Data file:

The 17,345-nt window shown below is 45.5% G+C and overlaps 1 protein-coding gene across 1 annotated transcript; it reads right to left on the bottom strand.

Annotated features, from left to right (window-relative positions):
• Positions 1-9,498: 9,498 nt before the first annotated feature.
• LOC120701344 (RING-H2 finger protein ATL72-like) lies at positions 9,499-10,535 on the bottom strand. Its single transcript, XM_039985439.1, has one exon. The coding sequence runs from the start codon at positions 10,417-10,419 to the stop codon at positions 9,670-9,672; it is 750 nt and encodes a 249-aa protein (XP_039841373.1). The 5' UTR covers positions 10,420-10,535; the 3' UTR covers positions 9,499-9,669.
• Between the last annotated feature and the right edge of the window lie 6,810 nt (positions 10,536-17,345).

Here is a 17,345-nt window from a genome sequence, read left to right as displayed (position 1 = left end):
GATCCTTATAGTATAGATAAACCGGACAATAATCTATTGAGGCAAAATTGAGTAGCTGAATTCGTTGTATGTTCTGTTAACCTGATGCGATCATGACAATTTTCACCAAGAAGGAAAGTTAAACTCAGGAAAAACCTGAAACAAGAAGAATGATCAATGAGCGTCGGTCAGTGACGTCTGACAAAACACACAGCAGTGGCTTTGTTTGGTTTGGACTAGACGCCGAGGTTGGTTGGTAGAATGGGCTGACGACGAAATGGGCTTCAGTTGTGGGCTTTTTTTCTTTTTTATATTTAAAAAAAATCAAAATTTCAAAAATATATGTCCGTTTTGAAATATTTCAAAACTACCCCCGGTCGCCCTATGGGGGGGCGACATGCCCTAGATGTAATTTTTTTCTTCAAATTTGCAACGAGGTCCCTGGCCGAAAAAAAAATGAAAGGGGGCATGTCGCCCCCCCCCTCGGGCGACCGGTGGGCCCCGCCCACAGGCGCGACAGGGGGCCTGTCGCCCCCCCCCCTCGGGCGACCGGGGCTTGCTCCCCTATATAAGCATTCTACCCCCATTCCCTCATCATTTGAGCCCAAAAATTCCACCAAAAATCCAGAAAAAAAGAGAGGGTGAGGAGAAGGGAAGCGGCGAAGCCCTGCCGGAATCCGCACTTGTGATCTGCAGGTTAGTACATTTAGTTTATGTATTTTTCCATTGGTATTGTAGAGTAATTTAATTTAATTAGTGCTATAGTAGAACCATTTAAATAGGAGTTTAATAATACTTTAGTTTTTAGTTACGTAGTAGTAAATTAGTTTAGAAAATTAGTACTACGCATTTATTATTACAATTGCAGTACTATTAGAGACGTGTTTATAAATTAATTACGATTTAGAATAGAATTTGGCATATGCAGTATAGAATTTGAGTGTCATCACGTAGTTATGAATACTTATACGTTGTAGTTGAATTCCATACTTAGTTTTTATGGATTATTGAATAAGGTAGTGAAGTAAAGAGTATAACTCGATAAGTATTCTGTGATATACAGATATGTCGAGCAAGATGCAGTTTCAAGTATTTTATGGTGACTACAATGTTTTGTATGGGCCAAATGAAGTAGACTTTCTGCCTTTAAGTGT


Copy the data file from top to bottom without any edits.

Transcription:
The 17,345-nt window shown below is 45.5% G+C and overlaps 1 protein-coding gene across 1 annotated transcript; it reads right to left on the bottom strand.

Annotated features, from left to right (window-relative positions):
• Positions 1-9,498: 9,498 nt before the first annotated feature.
• LOC120701344 (RING-H2 finger protein ATL72-like) lies at positions 9,499-10,535 on the bottom strand. Its single transcript, XM_039985439.1, has one exon. The coding sequence runs from the start codon at positions 10,417-10,419 to the stop codon at positions 9,670-9,672; it is 750 nt and encodes a 249-aa protein (XP_039841373.1). The 5' UTR covers positions 10,420-10,535; the 3' UTR covers positions 9,499-9,669.
• Between the last annotated feature and the right edge of the window lie 6,810 nt (positions 10,536-17,345).

Here is a 17,345-nt window from a genome sequence, read left to right as displayed (position 1 = left end):
GATCCTTATAGTATAGATAAACCGGACAATAATCTATTGAGGCAAAATTGAGTAGCTGAATTCGTTGTATGTTCTGTTAACCTGATGCGATCATGACAATTTTCACCAAGAAGGAAAGTTAAACTCAGGAAAAACCTGAAACAAGAAGAATGATCAATGAGCGTCGGTCAGTGACGTCTGACAAAACACACAGCAGTGGCTTTGTTTGGTTTGGACTAGACGCCGAGGTTGGTTGGTAGAATGGGCTGACGACGAAATGGGCTTCAGTTGTGGGCTTTTTTTCTTTTTTATATTTAAAAAAAATCAAAATTTCAAAAATATATGTCCGTTTTGAAATATTTCAAAACTACCCCCGGTCGCCCTATGGGGGGGCGACATGCCCTAGATGTAATTTTTTTCTTCAAATTTGCAACGAGGTCCCTGGCCGAAAAAAAAATGAAAGGGGGCATGTCGCCCCCCCCCTCGGGCGACCGGTGGGCCCCGCCCACAGGCGCGACAGGGGGCCTGTCGCCCCCCCCCCTCGGGCGACCGGGGCTTGCTCCCCTATATAAGCATTCTACCCCCATTCCCTCATCATTTGAGCCCAAAAATTCCACCAAAAATCCAGAAAAAAAGAGAGGGTGAGGAGAAGGGAAGCGGCGAAGCCCTGCCGGAATCCGCACTTGTGATCTGCAGGTTAGTACATTTAGTTTATGTATTTTTCCATTGGTATTGTAGAGTAATTTAATTTAATTAGTGCTATAGTAGAACCATTTAAATAGGAGTTTAATAATACTTTAGTTTTTAGTTACGTAGTAGTAAATTAGTTTAGAAAATTAGTACTACGCATTTATTATTACAATTGCAGTACTATTAGAGACGTGTTTATAAATTAATTACGATTTAGAATAGAATTTGGCATATGCAGTATAGAATTTGAGTGTCATCACGTAGTTATGAATACTTATACGTTGTAGTTGAATTCCATACTTAGTTTTTATGGATTATTGAATAAGGTAGTGAAGTAAAGAGTATAACTCGATAAGTATTCTGTGATATACAGATATGTCGAGCAAGATGCAGTTTCAAGTATTTTATGGTGACTACAATGTTTTGTATGGGCCAAATGAAGTAGACTTTCTGCCTTTAAGTGT